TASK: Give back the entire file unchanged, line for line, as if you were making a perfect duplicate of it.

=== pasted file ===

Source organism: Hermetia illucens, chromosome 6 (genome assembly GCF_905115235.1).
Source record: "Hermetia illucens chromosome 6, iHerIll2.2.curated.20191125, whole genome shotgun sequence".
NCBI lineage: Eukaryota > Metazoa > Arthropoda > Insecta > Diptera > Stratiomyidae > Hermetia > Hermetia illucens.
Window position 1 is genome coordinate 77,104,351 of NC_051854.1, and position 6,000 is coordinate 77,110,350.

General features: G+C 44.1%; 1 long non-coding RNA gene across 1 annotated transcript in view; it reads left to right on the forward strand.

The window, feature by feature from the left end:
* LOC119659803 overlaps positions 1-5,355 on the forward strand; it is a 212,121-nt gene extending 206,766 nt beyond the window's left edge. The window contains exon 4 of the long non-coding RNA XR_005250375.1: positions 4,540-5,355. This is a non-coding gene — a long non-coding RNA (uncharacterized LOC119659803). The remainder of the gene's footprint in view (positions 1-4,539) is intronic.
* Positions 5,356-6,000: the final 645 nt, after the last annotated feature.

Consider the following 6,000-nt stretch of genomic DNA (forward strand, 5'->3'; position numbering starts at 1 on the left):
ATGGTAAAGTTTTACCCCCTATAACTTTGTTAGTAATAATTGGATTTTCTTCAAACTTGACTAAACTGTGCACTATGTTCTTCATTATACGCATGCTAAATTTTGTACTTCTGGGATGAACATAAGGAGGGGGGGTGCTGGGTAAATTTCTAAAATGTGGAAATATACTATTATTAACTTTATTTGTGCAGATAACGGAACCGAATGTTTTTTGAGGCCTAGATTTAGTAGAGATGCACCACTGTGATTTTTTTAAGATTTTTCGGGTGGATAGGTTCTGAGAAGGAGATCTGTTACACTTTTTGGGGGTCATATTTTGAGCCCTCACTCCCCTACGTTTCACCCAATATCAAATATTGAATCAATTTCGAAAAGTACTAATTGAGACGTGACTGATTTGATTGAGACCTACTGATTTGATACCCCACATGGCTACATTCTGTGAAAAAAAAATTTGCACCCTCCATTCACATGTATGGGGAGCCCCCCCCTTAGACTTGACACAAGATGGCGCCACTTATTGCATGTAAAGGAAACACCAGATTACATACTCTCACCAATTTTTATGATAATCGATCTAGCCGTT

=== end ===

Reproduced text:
Source organism: Hermetia illucens, chromosome 6 (genome assembly GCF_905115235.1).
Source record: "Hermetia illucens chromosome 6, iHerIll2.2.curated.20191125, whole genome shotgun sequence".
NCBI lineage: Eukaryota > Metazoa > Arthropoda > Insecta > Diptera > Stratiomyidae > Hermetia > Hermetia illucens.
Window position 1 is genome coordinate 77,104,351 of NC_051854.1, and position 6,000 is coordinate 77,110,350.

General features: G+C 44.1%; 1 long non-coding RNA gene across 1 annotated transcript in view; it reads left to right on the forward strand.

The window, feature by feature from the left end:
* LOC119659803 overlaps positions 1-5,355 on the forward strand; it is a 212,121-nt gene extending 206,766 nt beyond the window's left edge. The window contains exon 4 of the long non-coding RNA XR_005250375.1: positions 4,540-5,355. This is a non-coding gene — a long non-coding RNA (uncharacterized LOC119659803). The remainder of the gene's footprint in view (positions 1-4,539) is intronic.
* Positions 5,356-6,000: the final 645 nt, after the last annotated feature.

Consider the following 6,000-nt stretch of genomic DNA (forward strand, 5'->3'; position numbering starts at 1 on the left):
ATGGTAAAGTTTTACCCCCTATAACTTTGTTAGTAATAATTGGATTTTCTTCAAACTTGACTAAACTGTGCACTATGTTCTTCATTATACGCATGCTAAATTTTGTACTTCTGGGATGAACATAAGGAGGGGGGGTGCTGGGTAAATTTCTAAAATGTGGAAATATACTATTATTAACTTTATTTGTGCAGATAACGGAACCGAATGTTTTTTGAGGCCTAGATTTAGTAGAGATGCACCACTGTGATTTTTTTAAGATTTTTCGGGTGGATAGGTTCTGAGAAGGAGATCTGTTACACTTTTTGGGGGTCATATTTTGAGCCCTCACTCCCCTACGTTTCACCCAATATCAAATATTGAATCAATTTCGAAAAGTACTAATTGAGACGTGACTGATTTGATTGAGACCTACTGATTTGATACCCCACATGGCTACATTCTGTGAAAAAAAAATTTGCACCCTCCATTCACATGTATGGGGAGCCCCCCCCTTAGACTTGACACAAGATGGCGCCACTTATTGCATGTAAAGGAAACACCAGATTACATACTCTCACCAATTTTTATGATAATCGATCTAGCCGTT